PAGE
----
ambivalent

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Related to ambivalently: conferred, excitability, waylaid
References in periodicals archive ?
It has previously been found that ambivalently attached children who develop expectations of the self as helpless and incompetent at an early stage of childhood may remain passive and wary when exploring and interacting with the social world outside the family (B.-B.
Loya shapes a provocative image of Liszt that is not so much cosmopolitan--that is, ambivalently vet still hierarchically assimilative--as it is transcultural, a concept which resists "the dichotomies (and implicitly Eurocentric) terms 'acculturation' (culture acquisition on the dominant culture's terms) and 'deculturation' (loss of culture)" (p.
When she writes that "a variety of Jewish masculine differences may indeed have empowered and distinguished the Jewish man, but ambivalently, and at a cost to his sexual (self) image" (p.
She ambivalently consented and I grabbed the envelope.
Part 2 focuses on the multidisciplinary aspects of colonial mission, exploring the "missionary self" ambivalently perched between enlightenment and empire, between teacher and scholar, and produced by the missionary history of Protestantism.
Beguilingly simple, relaxed in its mastery and enhanced by Isabelle Huppert's impeccable poise, helmer-writer Hong Sang-soo's ambivalently titled "In Another Country" plays like the flipside of his Paris-set "Night and Day." While that 2008 film satirized Koreans' antics abroad, the new pic makes Huppert's "otherness" a dramatic lodestone, observing not only how Koreans treat foreigners, but also how they behave toward each other in the company of strangers; their amusingly awkward interactions constitute a deeper reflection on the concept of give-and-take in love and life.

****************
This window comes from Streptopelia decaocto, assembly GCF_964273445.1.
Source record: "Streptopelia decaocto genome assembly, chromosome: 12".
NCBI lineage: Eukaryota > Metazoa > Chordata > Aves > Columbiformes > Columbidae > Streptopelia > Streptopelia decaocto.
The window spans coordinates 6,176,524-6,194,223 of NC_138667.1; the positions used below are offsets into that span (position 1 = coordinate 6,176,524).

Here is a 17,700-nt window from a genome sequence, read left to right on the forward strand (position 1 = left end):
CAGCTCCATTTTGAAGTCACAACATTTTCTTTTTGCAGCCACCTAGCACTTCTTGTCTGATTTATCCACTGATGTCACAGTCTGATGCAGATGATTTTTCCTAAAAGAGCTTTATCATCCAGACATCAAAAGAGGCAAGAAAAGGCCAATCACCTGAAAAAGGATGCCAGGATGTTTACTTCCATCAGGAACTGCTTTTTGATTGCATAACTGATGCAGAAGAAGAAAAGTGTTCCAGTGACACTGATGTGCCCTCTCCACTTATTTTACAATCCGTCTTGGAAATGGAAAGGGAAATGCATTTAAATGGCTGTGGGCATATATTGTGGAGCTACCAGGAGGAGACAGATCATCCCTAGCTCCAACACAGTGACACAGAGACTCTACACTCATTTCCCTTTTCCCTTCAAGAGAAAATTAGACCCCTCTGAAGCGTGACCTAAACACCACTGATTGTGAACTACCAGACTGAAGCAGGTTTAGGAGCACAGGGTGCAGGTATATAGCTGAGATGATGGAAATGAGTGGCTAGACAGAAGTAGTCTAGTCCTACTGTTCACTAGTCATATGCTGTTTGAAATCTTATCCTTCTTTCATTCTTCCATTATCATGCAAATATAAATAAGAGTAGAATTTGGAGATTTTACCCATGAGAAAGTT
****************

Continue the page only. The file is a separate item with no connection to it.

are undeniable--if ambivalently viewed--dual magnets.
Despite the title's reference to the emancipation of European Jews in the Age of Enlightenment, this volume's theme is allo-Semitism, which treats Jews ambivalently as a radically different people.
The first chapter examines adaptations of Shakespeare's Lear, operas by Giovanni Paisiello and Fernando Paer, and Amelia Opie's novella The Father and Daughter to argue that in such works the literature of sentiment ambivalently shifts the notion of human flourishing from the holy to the bourgeois family and from religious belief to human virtue, especially that of the dutiful, virginal daughter, who through her activity props up an otherwise tottering paternal authority.
It's exactly three years ago that the ins and outs of the overpopulated strip were sealed off by the Israeli military just as tightly as the entire "International Community" shut its eyes and ambivalently turned its back on a horrifying massacre that was in the making.
Here the factory is a metaphor extended to the city's cultural imaginary, the maquiladora de suenos [dreams] referenced in the introduction, and more ambivalently through the first three contributions to the book.